#tellEWA Member Stories (August 11-17)

Here’s what we’re reading by EWA members this week.

“I am not sure how people afford child care otherwise.” Colorado Public Radio’s Jenny Brundin spoke to several families about the rollout of her state’s universal preschool program. Families who registered their children get 15 to 30 hours of preschool paid for via a tobacco product tax. The program is proving helpful for some parents, but others say the state broke promises.

A college professor noticed a pattern of false positives from a tool designed to check for plagiarism and AI-generated work. The tool often incorrectly flagged papers written by international students, the professor noticed. Researchers also found AI detectors are clearly biased against non-native English speakers, Tara García Mathewson reports for The Markup.

No student group shoulders more of the student debt burden than Black women – who must acquire advanced degrees to make as much money as men and other races. Black women are also underpaid, contributing to why their debt balloons. With federal student loan payments restarting in October, Naomi Harris backgrounds Open Campus readers, speaking to a woman who owes as much as $120,000.

College tuition has skyrocketed in Alabama. Students attending the University of Alabama in 2004 paid $4,630 for an academic year, but students these days are paying $5,550 per semester. The state pulled funding for higher education during financial crises, which contributed to the problem. But even though this funding is returning, costs continue to rise, Jemma Stephenson reports for Alabama Reflector.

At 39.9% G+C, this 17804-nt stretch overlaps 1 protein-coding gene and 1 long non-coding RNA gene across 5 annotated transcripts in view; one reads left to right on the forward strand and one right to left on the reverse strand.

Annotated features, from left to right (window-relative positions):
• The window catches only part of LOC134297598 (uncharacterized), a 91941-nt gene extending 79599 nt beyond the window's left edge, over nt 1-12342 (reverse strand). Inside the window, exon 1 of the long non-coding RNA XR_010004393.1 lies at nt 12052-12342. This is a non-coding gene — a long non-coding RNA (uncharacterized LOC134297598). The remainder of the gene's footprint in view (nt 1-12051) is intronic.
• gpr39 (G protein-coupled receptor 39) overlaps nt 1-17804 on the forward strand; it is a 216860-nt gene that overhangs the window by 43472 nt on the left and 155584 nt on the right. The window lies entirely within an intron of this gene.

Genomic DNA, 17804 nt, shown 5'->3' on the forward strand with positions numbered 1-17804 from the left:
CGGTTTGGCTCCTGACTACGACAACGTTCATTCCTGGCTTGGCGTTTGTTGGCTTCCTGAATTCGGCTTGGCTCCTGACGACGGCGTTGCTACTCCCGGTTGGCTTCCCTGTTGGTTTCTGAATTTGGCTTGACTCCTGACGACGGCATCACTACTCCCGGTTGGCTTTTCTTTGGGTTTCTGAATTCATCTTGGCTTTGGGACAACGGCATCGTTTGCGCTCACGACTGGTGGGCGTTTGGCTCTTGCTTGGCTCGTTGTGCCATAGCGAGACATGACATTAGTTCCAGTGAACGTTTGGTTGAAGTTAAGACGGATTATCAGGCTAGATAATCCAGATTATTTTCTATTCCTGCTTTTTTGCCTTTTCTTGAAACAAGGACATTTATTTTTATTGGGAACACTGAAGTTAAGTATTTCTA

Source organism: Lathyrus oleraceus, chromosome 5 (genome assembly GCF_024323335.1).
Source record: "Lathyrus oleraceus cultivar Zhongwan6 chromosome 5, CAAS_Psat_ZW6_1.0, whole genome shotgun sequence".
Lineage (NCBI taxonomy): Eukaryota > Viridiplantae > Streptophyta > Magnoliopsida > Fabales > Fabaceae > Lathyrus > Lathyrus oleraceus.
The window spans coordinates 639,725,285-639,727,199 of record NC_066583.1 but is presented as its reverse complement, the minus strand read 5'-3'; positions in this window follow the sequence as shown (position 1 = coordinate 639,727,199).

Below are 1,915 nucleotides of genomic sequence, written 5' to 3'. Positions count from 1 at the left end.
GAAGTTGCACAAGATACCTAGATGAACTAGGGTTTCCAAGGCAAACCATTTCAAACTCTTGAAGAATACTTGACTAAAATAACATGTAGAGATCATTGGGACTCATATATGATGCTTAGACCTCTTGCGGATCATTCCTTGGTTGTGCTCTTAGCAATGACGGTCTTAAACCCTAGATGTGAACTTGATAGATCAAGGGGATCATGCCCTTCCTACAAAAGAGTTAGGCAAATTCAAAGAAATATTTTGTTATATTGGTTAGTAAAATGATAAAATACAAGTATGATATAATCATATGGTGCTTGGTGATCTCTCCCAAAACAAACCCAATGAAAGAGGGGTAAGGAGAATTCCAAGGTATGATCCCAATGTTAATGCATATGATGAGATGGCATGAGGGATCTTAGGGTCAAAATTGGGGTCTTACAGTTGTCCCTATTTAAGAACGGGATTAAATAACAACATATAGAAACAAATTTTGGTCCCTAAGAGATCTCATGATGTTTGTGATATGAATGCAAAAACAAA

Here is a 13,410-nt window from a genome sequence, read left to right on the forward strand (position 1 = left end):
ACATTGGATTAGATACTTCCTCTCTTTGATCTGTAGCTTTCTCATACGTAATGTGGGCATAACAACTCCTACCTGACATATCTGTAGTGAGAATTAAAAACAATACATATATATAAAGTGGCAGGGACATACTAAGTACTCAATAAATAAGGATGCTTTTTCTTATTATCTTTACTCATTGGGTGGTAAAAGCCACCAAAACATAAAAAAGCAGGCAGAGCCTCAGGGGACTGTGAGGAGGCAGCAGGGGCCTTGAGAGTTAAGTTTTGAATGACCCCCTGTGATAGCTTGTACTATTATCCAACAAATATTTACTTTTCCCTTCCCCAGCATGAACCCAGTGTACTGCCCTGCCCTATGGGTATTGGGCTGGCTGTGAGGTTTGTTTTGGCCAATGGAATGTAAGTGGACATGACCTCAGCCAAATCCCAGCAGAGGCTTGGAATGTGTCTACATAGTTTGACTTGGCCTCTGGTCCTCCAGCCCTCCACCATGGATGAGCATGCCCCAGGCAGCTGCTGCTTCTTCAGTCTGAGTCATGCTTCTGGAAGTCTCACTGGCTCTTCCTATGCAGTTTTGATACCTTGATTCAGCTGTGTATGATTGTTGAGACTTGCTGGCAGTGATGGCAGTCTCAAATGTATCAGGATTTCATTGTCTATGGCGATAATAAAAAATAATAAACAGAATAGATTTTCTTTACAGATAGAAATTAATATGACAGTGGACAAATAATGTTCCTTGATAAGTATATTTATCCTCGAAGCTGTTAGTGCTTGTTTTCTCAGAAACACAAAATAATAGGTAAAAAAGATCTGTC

The Dallas Morning News Talia Richman brings readers up to date after her March 2023 story about a Black 13-year-old girl who thought she overheard a school shooting threat. School leaders punished the girl and accused her of false reporting. In May, a third-party investigation found that the punishment was inappropriate. Learn what happened next and what changes are coming.

Record temperatures didn’t stop Georgia high school students from participating in band camp. But students in marching bands are at risk of developing heat syncope, dizziness or fainting while practicing during hot conditions. Reporting for The Atlanta Journal-Constitution, Toni Odejimi details what schools are doing to ensure students don’t suffer from heat-related illnesses or die.